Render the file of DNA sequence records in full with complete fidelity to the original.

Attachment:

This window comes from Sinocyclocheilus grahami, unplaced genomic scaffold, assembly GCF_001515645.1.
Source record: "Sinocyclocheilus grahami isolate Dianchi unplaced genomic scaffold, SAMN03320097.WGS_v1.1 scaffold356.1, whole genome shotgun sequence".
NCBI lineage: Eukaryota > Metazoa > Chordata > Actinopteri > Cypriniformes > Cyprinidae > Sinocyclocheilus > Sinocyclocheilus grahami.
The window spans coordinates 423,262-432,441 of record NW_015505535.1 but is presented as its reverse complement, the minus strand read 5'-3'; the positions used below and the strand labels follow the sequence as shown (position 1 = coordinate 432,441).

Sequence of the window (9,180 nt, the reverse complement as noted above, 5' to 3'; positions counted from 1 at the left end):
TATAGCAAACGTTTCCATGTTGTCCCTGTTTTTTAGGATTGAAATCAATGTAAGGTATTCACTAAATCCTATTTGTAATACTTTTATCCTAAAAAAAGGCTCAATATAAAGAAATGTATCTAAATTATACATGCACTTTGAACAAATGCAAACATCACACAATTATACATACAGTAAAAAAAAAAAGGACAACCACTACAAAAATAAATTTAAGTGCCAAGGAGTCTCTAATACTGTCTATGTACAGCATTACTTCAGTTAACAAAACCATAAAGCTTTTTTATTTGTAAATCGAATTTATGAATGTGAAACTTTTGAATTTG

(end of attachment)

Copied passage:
This window comes from Sinocyclocheilus grahami, unplaced genomic scaffold, assembly GCF_001515645.1.
Source record: "Sinocyclocheilus grahami isolate Dianchi unplaced genomic scaffold, SAMN03320097.WGS_v1.1 scaffold356.1, whole genome shotgun sequence".
NCBI lineage: Eukaryota > Metazoa > Chordata > Actinopteri > Cypriniformes > Cyprinidae > Sinocyclocheilus > Sinocyclocheilus grahami.
The window spans coordinates 423,262-432,441 of record NW_015505535.1 but is presented as its reverse complement, the minus strand read 5'-3'; the positions used below and the strand labels follow the sequence as shown (position 1 = coordinate 432,441).

Sequence of the window (9,180 nt, the reverse complement as noted above, 5' to 3'; positions counted from 1 at the left end):
TATAGCAAACGTTTCCATGTTGTCCCTGTTTTTTAGGATTGAAATCAATGTAAGGTATTCACTAAATCCTATTTGTAATACTTTTATCCTAAAAAAAGGCTCAATATAAAGAAATGTATCTAAATTATACATGCACTTTGAACAAATGCAAACATCACACAATTATACATACAGTAAAAAAAAAAAGGACAACCACTACAAAAATAAATTTAAGTGCCAAGGAGTCTCTAATACTGTCTATGTACAGCATTACTTCAGTTAACAAAACCATAAAGCTTTTTTATTTGTAAATCGAATTTATGAATGTGAAACTTTTGAATTTG